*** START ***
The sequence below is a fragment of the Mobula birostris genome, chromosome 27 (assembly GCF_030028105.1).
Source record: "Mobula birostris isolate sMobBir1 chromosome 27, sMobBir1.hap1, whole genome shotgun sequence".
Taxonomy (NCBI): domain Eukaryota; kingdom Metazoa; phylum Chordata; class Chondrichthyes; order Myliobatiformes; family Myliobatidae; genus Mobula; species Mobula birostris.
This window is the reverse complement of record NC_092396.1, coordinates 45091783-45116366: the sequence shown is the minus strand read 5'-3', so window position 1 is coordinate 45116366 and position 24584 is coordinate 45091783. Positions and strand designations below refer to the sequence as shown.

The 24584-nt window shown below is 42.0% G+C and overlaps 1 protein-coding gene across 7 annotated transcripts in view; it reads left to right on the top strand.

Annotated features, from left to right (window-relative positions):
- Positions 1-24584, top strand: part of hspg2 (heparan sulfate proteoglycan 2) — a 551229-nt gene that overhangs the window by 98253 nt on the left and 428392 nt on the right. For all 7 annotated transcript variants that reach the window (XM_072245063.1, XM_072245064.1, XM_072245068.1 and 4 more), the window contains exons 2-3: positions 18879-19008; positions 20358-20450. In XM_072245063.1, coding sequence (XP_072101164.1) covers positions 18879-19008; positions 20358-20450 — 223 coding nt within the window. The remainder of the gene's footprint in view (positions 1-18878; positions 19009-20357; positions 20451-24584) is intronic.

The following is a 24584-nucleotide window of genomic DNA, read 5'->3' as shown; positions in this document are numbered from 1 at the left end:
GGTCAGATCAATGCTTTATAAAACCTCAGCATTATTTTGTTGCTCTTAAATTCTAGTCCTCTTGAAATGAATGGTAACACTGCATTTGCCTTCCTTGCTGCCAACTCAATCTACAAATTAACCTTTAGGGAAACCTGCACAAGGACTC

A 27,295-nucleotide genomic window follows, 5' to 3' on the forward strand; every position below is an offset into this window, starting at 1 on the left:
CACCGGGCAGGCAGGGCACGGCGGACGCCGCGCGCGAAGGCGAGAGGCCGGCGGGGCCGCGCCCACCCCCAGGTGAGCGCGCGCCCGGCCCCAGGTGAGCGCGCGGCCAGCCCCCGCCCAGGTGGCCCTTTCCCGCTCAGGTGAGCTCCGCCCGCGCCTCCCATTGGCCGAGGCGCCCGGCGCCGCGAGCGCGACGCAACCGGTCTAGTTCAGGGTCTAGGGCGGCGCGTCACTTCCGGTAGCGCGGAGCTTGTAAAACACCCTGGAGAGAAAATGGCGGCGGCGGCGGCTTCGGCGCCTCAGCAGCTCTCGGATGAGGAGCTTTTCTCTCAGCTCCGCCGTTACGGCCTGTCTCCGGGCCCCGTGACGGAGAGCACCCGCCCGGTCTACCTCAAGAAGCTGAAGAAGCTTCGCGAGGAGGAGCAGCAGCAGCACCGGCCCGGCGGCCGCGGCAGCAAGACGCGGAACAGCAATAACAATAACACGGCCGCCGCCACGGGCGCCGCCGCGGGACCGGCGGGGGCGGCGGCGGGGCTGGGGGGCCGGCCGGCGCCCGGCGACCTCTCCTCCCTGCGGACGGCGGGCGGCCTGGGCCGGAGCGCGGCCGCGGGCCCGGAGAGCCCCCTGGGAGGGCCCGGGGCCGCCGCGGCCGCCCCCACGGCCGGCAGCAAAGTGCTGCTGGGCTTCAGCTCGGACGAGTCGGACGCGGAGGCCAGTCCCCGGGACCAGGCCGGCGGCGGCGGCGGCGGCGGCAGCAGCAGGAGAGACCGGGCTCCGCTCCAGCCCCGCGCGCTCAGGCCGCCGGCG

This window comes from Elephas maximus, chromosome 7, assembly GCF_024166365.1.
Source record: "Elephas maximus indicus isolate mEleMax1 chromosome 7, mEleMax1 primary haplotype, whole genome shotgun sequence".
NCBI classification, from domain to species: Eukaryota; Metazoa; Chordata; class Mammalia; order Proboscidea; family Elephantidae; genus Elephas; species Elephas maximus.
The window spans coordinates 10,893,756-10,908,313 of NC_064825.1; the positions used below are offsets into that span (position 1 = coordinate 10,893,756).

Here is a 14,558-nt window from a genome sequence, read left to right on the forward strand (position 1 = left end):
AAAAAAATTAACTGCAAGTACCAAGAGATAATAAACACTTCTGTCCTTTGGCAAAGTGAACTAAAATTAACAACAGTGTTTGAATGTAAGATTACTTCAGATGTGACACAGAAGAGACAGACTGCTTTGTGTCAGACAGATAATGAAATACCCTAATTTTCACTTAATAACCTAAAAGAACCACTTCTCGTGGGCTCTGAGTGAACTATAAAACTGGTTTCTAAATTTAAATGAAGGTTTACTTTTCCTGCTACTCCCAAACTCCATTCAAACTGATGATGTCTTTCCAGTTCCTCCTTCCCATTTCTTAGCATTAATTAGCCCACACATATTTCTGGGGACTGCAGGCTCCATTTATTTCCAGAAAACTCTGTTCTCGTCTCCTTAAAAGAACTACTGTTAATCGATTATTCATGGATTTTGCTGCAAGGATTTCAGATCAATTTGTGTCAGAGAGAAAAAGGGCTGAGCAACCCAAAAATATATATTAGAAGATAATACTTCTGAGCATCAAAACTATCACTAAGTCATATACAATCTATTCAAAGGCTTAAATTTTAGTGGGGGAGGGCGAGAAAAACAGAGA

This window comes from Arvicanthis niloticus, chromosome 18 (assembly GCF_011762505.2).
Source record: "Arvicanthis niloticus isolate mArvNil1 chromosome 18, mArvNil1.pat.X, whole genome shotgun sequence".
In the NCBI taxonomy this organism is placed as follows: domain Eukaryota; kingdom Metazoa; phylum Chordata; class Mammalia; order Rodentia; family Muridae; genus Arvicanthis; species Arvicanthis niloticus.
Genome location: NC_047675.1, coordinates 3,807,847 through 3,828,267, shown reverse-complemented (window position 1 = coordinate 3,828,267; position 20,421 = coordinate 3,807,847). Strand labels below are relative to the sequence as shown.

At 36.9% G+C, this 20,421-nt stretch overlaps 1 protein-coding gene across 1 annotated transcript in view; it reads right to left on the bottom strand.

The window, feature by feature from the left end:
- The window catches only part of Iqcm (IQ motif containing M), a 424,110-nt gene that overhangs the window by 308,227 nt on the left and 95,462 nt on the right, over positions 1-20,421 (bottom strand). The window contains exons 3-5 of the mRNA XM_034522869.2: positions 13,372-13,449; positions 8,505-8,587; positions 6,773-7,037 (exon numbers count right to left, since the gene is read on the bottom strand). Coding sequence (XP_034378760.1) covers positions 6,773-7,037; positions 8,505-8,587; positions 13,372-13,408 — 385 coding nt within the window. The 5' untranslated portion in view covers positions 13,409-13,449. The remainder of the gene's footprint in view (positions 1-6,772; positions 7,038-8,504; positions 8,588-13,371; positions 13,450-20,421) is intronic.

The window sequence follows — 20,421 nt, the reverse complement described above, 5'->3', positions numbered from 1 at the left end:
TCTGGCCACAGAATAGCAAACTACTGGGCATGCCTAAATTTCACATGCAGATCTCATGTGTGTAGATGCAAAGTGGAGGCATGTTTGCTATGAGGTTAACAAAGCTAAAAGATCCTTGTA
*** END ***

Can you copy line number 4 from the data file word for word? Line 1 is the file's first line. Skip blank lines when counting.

This window is the reverse complement of record NC_092396.1, coordinates 45091783-45116366: the sequence shown is the minus strand read 5'-3', so window position 1 is coordinate 45116366 and position 24584 is coordinate 45091783. Positions and strand designations below refer to the sequence as shown.